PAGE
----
Guatemala’s Constitutional Court Overturns Rios Montt’s Genocide Conviction
By Stephen Lendman
Global Research, May 21, 2013

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On May 20, Guatemala’s Constitutional Court (its high court) overturned Montt’s conviction. It did so by a three – two majority. Montt will return to house arrest.

“Rios Montt was found guilty on May 10 of overseeing the killings by the armed forces of at least 1,771 members of the Maya Ixil population during his 1982-83 rule. He was sentenced to 80 years in prison.”

Rios Montt’s conviction was hailed as a landmark for justice in the Central American nation, where as many as 250,000 people were killed in a bloody civil war lasting from 1960 to 1996.

However, the country’s Constitutional Court on Monday ordered that all the proceedings be voided going back to April 19, when one of the presiding judges suspended the trial because of a dispute with another judge over who should hear it.” (Times of India, May 21, 2013)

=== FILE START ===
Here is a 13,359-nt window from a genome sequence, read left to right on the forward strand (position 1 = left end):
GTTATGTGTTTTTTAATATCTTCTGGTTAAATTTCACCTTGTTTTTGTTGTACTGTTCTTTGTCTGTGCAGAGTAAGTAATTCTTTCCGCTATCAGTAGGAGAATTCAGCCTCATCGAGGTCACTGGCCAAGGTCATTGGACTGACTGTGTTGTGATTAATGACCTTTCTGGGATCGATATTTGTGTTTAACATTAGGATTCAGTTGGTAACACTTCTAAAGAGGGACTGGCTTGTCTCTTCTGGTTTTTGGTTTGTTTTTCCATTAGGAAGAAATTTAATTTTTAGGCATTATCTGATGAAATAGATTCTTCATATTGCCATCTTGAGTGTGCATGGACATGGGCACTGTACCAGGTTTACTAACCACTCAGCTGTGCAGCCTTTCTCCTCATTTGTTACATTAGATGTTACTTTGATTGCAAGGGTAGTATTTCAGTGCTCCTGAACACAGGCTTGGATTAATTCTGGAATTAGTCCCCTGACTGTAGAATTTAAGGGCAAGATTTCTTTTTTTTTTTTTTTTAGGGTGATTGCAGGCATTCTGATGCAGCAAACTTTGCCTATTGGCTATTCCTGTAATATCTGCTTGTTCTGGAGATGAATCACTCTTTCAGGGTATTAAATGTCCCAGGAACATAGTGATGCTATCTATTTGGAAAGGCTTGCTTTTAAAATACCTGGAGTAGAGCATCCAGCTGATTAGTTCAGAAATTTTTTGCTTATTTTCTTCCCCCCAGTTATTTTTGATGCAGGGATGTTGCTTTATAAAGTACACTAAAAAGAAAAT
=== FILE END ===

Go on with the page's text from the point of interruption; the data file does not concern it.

What follows is unclear. Trial proceedings weren’t invalidated. The court ordered them rolled back to April 19. At that time, a brief suspension followed another judge’s decision. Disarray and confusion resulted.

By April 19, the entire prosecution’s case was presented. So was most for the defense. Those proceedings still stand. Everything following is invalidated.

What’s next remains to be seen. A new judicial panel may be appointed. Guatemala’s attorney general may appeal.

Heavy pressure preceded the high court ruling. Business interests wanted Montt’s conviction overturned. Perhaps Washington did also. It supported the worst of Montt’s crimes.

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